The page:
Seasonal allergies may disrupt your day-to-day rhythm of life and put a damper on all outdoor activities. For people who suffer from allergies and choose to self-treat their symptoms, picking the right medication can be a daunting task. Even more so, considering how many different antiallergic drugs are available on our pharmacy shelves. A lot of preparations that once were prescription-only have now moved over the counter. Today, you can order those on the Internet with a single tap on your smartphone screen.
If that is how you prefer to get your anti-allergy meds, do spend some time finding a trustworthy online service that sells top-quality drugs, and has professional pharmacists to advise you on the proper use of those.
What is behind allergy symptoms?
Before you start shopping for an allergy relief medicine, it might be helpful to understand what allergies are and which factors can trigger their onset. Allergies are an unusually vigorous response of our immune system to foreign substances known as allergens, which enter our body via inhalation, touch, or with food. Typically harmless, substances like pollen, peanuts, fish, or dust are viewed by the immune system of an allergy-affected person as a threat and are, therefore, attacked by it immediately.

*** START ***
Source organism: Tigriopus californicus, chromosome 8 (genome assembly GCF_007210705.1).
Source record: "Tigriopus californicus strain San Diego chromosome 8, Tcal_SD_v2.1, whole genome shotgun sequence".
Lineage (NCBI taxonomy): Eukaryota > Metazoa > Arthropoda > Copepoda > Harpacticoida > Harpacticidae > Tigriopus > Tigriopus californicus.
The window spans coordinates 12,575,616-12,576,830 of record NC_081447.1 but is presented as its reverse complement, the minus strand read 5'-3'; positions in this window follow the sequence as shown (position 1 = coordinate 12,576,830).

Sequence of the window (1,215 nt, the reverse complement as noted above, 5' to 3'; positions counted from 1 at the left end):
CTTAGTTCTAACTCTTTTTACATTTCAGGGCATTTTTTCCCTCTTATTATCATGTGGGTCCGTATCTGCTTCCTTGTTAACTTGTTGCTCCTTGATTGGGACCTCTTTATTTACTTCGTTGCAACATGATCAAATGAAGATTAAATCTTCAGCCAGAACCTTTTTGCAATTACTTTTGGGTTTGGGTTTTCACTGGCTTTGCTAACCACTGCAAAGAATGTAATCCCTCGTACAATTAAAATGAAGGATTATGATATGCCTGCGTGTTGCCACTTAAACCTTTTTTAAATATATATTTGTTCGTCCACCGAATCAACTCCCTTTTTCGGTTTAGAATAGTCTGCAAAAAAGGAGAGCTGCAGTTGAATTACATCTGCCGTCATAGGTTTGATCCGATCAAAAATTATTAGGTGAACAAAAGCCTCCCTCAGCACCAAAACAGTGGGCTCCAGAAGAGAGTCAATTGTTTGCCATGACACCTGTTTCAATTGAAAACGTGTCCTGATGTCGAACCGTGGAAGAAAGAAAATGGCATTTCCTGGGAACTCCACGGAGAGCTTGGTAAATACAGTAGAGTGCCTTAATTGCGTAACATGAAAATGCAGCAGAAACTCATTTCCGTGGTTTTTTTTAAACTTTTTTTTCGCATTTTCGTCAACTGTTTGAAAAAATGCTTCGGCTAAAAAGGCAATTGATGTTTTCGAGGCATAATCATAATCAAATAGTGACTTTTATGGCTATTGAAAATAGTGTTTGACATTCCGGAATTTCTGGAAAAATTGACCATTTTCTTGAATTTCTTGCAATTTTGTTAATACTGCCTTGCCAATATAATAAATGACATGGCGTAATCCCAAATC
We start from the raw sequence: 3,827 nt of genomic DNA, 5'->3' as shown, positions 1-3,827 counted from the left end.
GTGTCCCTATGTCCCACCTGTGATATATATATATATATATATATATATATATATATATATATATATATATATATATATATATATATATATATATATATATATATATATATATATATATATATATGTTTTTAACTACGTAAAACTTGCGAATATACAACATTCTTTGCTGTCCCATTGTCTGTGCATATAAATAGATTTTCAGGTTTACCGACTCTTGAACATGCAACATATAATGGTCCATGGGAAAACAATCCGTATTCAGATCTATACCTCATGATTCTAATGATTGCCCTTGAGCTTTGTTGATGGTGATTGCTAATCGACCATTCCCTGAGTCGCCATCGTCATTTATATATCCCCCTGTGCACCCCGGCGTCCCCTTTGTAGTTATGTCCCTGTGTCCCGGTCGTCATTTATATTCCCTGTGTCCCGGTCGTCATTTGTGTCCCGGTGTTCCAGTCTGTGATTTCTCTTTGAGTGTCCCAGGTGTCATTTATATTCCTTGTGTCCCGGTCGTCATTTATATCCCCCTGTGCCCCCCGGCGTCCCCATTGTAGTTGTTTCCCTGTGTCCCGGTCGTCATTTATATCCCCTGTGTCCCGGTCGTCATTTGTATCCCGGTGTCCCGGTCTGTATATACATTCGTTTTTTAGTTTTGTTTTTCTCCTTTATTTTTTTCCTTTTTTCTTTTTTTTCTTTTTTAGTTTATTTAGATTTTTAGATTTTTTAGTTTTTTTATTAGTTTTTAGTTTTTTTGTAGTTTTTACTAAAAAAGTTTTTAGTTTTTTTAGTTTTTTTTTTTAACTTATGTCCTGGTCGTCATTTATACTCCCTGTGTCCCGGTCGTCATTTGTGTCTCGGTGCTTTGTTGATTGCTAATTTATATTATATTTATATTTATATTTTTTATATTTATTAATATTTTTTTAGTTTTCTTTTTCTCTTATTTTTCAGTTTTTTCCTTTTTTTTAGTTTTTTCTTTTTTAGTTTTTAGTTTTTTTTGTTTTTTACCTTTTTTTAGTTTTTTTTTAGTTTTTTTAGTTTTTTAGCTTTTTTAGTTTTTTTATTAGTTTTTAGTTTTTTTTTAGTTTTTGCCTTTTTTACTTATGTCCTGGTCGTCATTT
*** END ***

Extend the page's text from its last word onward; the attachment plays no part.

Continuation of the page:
The defense mechanism involves the production of allergen-specific antibodies that serve as messengers to mast cells, telling them to release histamine and certain other chemicals intended to fight the supposed intruder. Histamine makes blood vessels expand and excites the nerves in the nose, which is why a person who is experiencing an allergic reaction sneezes so much. Furthermore, histamine causes mucous membranes in the nasal passages to inflame, producing a lot of mucus. This condition is called allergic rhinitis, and it usually manifests itself by the runny or blocked nose, watery or itchy eyes, coughing, and throat irritation.
What can be done?
Many OTC medications help manage allergy symptoms effectively. Some were specifically designed to treat this health problem; for others, the antiallergic action was just a beneficial side effect that made it possible to use these drugs off-label. Today, two groups of medicines show the most efficiency in relieving or preventing bothersome allergic symptoms. They are antihistamines and corticosteroids.
This group of meds works by inhibiting the effects of histamine that is released in the body in response to an allergen. They provide quick relief of the already-present allergy symptoms. However, there is a downside to using antihistamine medications like diphenhydramine or brompheniramine. These drugs are known to cause extreme drowsiness, dizziness, and confusion, which can even lead to falls and traumas.
Second-generation medicines like loratadine and fexofenadine are less likely to produce these side effects and are safer to take during the day. With a pharmaceutical portal Mapofmedicine.com, you may learn the profiles of more remedies for allergy alongside Fexofenadine, Loratadine with its generic Claritin. However, they all should be spoken about with the doctor, as he may prescribe a completely reverse direction in the treatment, especially if you have chronic itching of the nose or throat.